Here is a short story about what happened to my copies of Eeeee Eee Eeee and Shoplifting from American Apparel: I met a girl through an online dating site and we went out a few times and she seemed like one of the coolest girls I had ever met in my life. We would go out to lunch or dinner, and we would get stoned and listen to indie rock, and we would watch movies, or else walk nearby Barack Obama’s house in Kenwood. In short that is what I like to do with my time. She was cute and I was willing to look past the fact that she was a Starbuck’s barista and generally unreliable when it came to comprehensive assessments of life. As is the case with most of the girls I have dated, she broke up with me in a very passive-aggressive manner. This was not before I had leant her some CDs, and these two books by Tao Lin. She did invite me back once, so she could give me the CDs. But she had not finished both books. She loved them. She wrote on her Facebook wall that they “made her feel schizophrenic” and that she “couldn’t stop reading.” She also wrote that Tao was apparently a “friend of a friend.” Not anymore, because a couple weeks later, she de-friended me. This after I sent her random text messages asking her if she planned to give the books back. She said, in her text message, “I never intended to keep the books.” Well, she still has them. The copy of Eeeee Eee Eeee had a personal inscription from Tao to me that I cherished deeply. And now it sits in whatever sordid living room she inhabits, corrupt, wrong, inappropriate for her to own.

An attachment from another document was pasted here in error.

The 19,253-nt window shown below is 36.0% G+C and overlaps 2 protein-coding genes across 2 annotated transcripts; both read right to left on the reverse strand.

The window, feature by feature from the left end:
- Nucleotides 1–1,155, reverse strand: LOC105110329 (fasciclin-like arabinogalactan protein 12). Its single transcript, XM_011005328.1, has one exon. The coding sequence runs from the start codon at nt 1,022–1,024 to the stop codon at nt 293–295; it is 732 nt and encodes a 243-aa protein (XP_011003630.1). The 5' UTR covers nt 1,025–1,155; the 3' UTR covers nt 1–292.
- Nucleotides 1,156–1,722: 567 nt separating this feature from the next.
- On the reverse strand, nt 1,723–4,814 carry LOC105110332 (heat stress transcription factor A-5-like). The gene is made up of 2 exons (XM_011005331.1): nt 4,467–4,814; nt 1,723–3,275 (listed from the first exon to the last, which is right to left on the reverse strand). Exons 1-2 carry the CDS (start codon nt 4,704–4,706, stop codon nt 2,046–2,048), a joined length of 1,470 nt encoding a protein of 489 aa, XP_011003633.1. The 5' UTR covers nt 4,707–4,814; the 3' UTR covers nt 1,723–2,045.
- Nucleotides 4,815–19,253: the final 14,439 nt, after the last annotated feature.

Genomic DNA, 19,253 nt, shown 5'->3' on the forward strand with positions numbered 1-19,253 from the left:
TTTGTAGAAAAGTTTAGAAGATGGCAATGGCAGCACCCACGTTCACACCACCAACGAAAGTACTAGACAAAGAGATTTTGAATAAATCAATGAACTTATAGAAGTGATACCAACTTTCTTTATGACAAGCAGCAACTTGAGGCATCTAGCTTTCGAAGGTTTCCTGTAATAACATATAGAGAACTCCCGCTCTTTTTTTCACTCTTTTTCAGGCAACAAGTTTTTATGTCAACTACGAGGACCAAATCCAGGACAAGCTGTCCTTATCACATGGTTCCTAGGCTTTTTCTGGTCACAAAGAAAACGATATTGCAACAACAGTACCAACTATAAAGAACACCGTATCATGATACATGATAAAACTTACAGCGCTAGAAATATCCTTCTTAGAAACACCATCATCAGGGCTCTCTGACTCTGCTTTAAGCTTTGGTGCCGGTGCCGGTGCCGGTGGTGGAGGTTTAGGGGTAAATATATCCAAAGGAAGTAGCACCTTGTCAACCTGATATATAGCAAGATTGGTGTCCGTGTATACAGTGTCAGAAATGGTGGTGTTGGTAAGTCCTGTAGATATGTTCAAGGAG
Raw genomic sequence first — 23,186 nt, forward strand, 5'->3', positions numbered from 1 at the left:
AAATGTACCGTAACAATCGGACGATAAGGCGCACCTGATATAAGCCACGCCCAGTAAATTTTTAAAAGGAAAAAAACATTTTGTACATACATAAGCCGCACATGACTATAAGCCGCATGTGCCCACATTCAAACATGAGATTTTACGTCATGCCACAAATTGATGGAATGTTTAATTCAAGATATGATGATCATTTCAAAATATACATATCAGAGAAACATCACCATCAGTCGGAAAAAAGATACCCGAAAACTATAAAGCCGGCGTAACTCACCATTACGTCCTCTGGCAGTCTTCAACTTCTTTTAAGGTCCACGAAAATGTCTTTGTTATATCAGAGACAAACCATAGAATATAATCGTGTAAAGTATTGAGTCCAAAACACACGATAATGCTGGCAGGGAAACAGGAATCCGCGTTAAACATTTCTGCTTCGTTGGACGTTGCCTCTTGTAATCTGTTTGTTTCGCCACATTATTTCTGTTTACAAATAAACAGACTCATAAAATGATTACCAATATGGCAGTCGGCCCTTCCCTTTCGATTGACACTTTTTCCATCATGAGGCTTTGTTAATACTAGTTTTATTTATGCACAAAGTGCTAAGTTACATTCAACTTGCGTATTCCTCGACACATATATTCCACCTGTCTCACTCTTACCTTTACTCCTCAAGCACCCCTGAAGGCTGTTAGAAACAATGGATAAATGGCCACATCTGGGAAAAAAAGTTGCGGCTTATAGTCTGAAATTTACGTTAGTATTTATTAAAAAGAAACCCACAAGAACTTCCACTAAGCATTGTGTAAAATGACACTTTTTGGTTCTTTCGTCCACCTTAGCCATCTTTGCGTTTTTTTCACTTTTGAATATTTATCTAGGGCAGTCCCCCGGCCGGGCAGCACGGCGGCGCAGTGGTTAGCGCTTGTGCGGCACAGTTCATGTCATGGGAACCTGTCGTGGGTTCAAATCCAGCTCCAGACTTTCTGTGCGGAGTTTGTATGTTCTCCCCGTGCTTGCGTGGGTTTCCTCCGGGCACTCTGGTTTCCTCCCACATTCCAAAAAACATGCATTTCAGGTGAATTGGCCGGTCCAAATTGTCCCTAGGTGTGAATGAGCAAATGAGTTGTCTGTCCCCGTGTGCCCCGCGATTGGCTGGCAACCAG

My feelings about this girl are roughly commensurate with my feelings about hipsters in general and Tao’s fans. That is, on the surface, they are fun, they are cool, they are the type of people I want to befriend and hang out with, but underneath, once you get to know them, you realize they are weird and mean and don’t give good reasons for the fucked-up things they do to you. I’m not trying to give them a bad name—I’m just talking from personal experience, and leaving open the opportunity for someone to prove me wrong.


Richard Yates, I believe, will be Tao’s best book yet. I don’t want to get too crazy since I haven’t read it yet, and I don’t want to say, “I was wrong!” in my upcoming review. But each of his first two novels showed a progression, and Richard Yates is a more serious title than either of the first two, and Richard Yates was a very good writer (so I’ve been told), and I know Haley Joel Osment and I share at least two things in common and I don’t know why Tao chose to use celebrity names as main character names, but I happened to do the same thing in my third novel (in progress) and I wonder if it has to do with the fact that nobody reads anymore and everybody goes to the movies (or if it is to make casting an adaptation easy).